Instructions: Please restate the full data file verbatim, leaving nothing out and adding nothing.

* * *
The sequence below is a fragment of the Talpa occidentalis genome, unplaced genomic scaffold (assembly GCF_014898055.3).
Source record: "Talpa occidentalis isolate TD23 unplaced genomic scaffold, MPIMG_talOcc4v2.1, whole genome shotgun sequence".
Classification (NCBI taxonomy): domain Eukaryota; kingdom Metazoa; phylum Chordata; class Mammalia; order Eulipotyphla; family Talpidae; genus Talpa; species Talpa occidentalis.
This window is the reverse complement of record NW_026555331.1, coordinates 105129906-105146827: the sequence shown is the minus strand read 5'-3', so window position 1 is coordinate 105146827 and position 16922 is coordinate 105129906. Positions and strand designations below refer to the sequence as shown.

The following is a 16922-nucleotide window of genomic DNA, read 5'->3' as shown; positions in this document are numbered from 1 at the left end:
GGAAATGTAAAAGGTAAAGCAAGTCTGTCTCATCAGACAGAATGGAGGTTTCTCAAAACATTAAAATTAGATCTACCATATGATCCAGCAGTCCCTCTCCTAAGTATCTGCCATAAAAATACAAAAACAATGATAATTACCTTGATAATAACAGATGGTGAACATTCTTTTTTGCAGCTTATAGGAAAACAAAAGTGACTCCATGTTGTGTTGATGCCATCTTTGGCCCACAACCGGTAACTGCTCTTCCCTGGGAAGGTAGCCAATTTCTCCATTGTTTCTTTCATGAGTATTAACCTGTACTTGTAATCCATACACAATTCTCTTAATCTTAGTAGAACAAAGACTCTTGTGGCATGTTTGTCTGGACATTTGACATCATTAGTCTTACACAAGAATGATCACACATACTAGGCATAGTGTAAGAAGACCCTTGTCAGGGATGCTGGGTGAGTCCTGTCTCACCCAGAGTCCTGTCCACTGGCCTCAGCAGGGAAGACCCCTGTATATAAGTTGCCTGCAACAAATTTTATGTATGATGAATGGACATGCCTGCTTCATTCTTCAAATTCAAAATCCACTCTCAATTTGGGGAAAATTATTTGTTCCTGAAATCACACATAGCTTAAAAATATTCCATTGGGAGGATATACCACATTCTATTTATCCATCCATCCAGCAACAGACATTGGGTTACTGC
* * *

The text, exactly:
The sequence below is a fragment of the Talpa occidentalis genome, unplaced genomic scaffold (assembly GCF_014898055.3).
Source record: "Talpa occidentalis isolate TD23 unplaced genomic scaffold, MPIMG_talOcc4v2.1, whole genome shotgun sequence".
Classification (NCBI taxonomy): domain Eukaryota; kingdom Metazoa; phylum Chordata; class Mammalia; order Eulipotyphla; family Talpidae; genus Talpa; species Talpa occidentalis.
This window is the reverse complement of record NW_026555331.1, coordinates 105129906-105146827: the sequence shown is the minus strand read 5'-3', so window position 1 is coordinate 105146827 and position 16922 is coordinate 105129906. Positions and strand designations below refer to the sequence as shown.

The following is a 16922-nucleotide window of genomic DNA, read 5'->3' as shown; positions in this document are numbered from 1 at the left end:
GGAAATGTAAAAGGTAAAGCAAGTCTGTCTCATCAGACAGAATGGAGGTTTCTCAAAACATTAAAATTAGATCTACCATATGATCCAGCAGTCCCTCTCCTAAGTATCTGCCATAAAAATACAAAAACAATGATAATTACCTTGATAATAACAGATGGTGAACATTCTTTTTTGCAGCTTATAGGAAAACAAAAGTGACTCCATGTTGTGTTGATGCCATCTTTGGCCCACAACCGGTAACTGCTCTTCCCTGGGAAGGTAGCCAATTTCTCCATTGTTTCTTTCATGAGTATTAACCTGTACTTGTAATCCATACACAATTCTCTTAATCTTAGTAGAACAAAGACTCTTGTGGCATGTTTGTCTGGACATTTGACATCATTAGTCTTACACAAGAATGATCACACATACTAGGCATAGTGTAAGAAGACCCTTGTCAGGGATGCTGGGTGAGTCCTGTCTCACCCAGAGTCCTGTCCACTGGCCTCAGCAGGGAAGACCCCTGTATATAAGTTGCCTGCAACAAATTTTATGTATGATGAATGGACATGCCTGCTTCATTCTTCAAATTCAAAATCCACTCTCAATTTGGGGAAAATTATTTGTTCCTGAAATCACACATAGCTTAAAAATATTCCATTGGGAGGATATACCACATTCTATTTATCCATCCATCCAGCAACAGACATTGGGTTACTGC